Tuesday, 1 April 2014

A New Writer's Conundrum: Trust my instincts? Or trust the constructive criticism?

Since I won a critique of my current manuscript, I have been eagerly and nervously anticipating the response. Well, today I received it and, while I have points to work on, I know it will only serve to improve my novel so I couldn't be more grateful.

It was interesting to have someone highlight some of the areas I already knew I somewhat skirted past. I sometimes sacrifice some of the extra details, only doing so can assume the readers knows what I am talking about - which isn't always a safe bet. I will have to keep this in mind as I review and improve my novel. It was suggested to infuse more information about the setting and I absolutely agree so am so thankful to have this in my editing toolbag. I realized I need to introduce the city to my readers just as I need to introduce it to my protagonist. Along with highlighting my setting more, I definitely need to determine how much is too much (or too little) with regards to referring to accents. My 'lead male' is Scottish. From some previous feedback and research, it seems to be more common to choose a few choice words to highlight the characters accent and remind the reader that the character is Scottish (or another background). I have always struggled with this. If I put too little, someone comments to add more and vice versa. Is there a rule? I especially want to know because I don't want to submit this to the interested agent only for her to reject it on some small facts that I could of/should have corrected before hand.

While I have only had feedback from a few people now: a blue pencil review, 3 beta readers and now a critique, the results have all varied, exactly representing the vast differences of opinions out there. I love that I am receiving feedback like this because, like all writer's, I just want the readers to love my characters and enjoy their story. Having readers of different preferences helps me improve my story even more.

The slight downside to having some difference in opinions is when it comes to working off of those suggestions to make improvements. I actually changed the start of my story based on a blue pencil appointment at the SIWC, indicating I should include some background of how we get to the scene I had the story starting on, as opposed to just jumping into it and revealing more details along the way. With the new beginning in place, when sending my first chapter to beta readers, I asked their opinion specifically on the current start compared to where it previously began. I received unanimous response that the addition works better which was rewarding. I felt that I was able to take the constructive feedback from SIWC and improve the start of my story because of it.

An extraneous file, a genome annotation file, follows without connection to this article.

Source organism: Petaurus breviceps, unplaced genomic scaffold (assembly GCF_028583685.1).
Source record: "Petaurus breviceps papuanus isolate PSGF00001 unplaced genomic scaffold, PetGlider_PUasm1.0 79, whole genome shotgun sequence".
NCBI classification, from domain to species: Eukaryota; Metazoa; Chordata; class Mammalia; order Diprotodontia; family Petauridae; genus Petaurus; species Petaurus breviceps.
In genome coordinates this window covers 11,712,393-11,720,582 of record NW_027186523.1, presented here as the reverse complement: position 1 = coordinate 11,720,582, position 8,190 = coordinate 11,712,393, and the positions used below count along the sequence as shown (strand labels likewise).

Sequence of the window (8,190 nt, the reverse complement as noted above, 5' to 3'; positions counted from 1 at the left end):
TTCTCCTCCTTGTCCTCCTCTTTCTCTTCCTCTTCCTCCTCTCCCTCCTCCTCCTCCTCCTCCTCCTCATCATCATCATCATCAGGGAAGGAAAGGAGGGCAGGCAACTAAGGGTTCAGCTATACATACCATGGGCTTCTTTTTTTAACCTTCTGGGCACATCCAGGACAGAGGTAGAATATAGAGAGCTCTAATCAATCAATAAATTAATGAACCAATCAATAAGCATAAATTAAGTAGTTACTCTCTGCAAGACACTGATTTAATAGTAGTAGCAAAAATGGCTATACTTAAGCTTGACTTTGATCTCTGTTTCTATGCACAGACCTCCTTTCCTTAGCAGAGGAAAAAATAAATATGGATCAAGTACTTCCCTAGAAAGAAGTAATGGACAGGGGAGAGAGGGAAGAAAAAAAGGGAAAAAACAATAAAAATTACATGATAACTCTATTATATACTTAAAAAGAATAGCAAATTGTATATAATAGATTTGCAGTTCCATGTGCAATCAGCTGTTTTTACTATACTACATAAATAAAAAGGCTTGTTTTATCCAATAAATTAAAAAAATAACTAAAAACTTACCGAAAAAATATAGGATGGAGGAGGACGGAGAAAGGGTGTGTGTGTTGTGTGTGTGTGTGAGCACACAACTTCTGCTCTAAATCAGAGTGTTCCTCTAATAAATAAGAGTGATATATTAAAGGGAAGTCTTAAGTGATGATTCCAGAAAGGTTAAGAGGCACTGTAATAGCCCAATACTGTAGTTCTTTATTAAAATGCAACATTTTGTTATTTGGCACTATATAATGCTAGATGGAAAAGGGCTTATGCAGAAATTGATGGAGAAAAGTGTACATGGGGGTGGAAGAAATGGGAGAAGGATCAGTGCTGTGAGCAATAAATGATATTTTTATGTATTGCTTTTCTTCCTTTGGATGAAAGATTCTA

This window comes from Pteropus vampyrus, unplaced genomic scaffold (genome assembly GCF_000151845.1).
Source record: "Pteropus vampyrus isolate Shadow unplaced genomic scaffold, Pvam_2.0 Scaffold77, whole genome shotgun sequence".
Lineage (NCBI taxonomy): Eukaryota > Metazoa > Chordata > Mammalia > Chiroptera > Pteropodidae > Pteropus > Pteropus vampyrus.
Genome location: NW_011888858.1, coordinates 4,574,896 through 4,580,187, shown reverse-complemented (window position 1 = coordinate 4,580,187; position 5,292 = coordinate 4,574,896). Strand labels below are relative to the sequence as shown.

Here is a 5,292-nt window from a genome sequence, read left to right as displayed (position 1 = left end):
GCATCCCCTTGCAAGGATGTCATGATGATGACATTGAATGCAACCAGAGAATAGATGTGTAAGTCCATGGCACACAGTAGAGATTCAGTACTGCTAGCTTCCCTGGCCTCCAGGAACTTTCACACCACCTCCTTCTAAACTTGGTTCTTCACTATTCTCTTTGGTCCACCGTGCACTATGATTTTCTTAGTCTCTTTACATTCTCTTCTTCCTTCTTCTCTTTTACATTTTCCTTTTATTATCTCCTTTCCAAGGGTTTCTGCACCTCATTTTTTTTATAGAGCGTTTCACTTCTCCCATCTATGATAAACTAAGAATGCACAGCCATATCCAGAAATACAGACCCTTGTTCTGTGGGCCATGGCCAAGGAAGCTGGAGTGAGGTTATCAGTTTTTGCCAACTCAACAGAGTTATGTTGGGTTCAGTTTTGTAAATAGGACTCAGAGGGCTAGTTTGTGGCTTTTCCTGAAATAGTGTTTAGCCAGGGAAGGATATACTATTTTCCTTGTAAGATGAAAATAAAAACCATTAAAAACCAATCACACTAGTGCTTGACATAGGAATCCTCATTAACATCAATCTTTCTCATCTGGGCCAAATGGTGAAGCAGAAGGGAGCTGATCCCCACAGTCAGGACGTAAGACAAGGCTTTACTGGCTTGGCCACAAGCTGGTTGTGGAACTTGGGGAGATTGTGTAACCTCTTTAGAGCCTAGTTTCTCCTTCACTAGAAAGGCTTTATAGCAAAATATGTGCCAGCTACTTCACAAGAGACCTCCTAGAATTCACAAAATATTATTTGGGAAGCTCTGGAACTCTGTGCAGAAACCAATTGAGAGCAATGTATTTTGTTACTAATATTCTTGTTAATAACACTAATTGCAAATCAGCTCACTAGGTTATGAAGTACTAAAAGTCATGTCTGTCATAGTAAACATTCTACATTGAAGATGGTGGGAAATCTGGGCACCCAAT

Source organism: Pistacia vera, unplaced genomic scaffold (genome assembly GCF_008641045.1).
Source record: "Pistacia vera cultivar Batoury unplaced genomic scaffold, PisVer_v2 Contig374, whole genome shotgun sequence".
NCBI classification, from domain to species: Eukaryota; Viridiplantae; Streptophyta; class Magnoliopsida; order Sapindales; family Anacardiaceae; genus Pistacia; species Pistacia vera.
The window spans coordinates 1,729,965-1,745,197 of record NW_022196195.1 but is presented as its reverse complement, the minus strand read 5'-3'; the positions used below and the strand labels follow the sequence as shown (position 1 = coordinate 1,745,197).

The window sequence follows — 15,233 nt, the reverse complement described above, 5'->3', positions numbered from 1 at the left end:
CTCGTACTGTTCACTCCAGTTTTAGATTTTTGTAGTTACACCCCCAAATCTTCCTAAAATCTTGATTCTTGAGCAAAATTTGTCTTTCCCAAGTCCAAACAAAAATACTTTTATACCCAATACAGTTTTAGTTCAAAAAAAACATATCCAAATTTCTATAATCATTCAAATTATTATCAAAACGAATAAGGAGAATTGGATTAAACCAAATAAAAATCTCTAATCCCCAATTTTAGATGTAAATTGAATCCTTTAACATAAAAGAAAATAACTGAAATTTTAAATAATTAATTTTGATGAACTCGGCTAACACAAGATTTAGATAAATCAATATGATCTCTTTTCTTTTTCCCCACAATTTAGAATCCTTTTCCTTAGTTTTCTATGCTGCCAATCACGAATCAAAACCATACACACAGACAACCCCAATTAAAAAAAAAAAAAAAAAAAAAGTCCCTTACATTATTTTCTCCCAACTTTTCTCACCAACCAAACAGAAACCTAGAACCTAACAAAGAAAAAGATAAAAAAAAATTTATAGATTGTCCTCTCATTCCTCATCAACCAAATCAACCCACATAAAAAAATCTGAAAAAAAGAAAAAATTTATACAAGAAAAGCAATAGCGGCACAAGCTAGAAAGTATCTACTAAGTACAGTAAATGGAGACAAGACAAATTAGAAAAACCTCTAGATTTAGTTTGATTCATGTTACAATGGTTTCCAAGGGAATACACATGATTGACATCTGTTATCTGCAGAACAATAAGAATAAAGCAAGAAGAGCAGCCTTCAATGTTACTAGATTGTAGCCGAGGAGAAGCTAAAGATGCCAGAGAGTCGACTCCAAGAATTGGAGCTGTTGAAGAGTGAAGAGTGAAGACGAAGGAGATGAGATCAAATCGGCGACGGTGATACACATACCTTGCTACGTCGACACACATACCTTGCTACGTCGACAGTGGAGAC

Now, with the response from my critique, it's questioning if the readers need this information (a reason why I didn't have it to begin with). Similarly, some descriptive choices I make, while I have had a reader boldly plead that I never change that sentence ever, the critique narrowed on this point more negatively, once again leaving me with the question: Which is right?

I feel inclined to sway toward the information from the critique, though a rebellious side of me wants to pretend I didn't even notice the suggestion. The first beta reader I was lucky enough to find, has been responding exactly as I had hoped a reader would: commenting on areas of improvement yes, but also becoming instantly attached to the characters. She gets me as a story teller, including these particular descriptive points, but I know it's not as simple as that. As we all know, just because one person likes it, doesn't mean the next will. It's more difficult than I imagined.

 I am not necessary a 'new writer' but I am new in the sense that only in the last year have I begun working at improving this manuscript, completing it and cross-my-fingers becoming published. Meaning, I care more. I feel more invested. That's not to say I was disinterested before with my writing. That couldn't be further from the truth. I always love writing. I love learning about my characters and the story that develops around them. What I am learning is that the 'writing' part is much easier than attempting to become published. There is much more work involved and, it feels like, much more is at stake. Because, now that I have decided I want to have these stories published, the real work began. It's just...the more I reach out for feedback and suggestions, and the more I work on improving my story, I'm finding it quite like a tennis match. Left or right. Yes or no. I just am not sure how I will know which is correct and which will have a more positive affect on my novel. I already tend to edit and re-write my scenes over and over again. I just don't want to make changes that will hinder an agent from wanting my novel. I already feel I can edit until I am blue in the face, especially having contradicting comments. It makes me think it's only going to get more difficult from here. I am prepared for all feedback...I just want to somehow avoid writing and rewriting and not knowing when to 'put down the pencil and eraser.'

To fellow writers out there: how do you know when to incorporate the feedback, and when to STOP with the re-editing and rewriting? When to know to trust your instincts and when to listen to the feedback?

I appreciate any comments. I want to be able to move forward in my editing and get to the finish line. Your feedback here will help me so thank you in advance!

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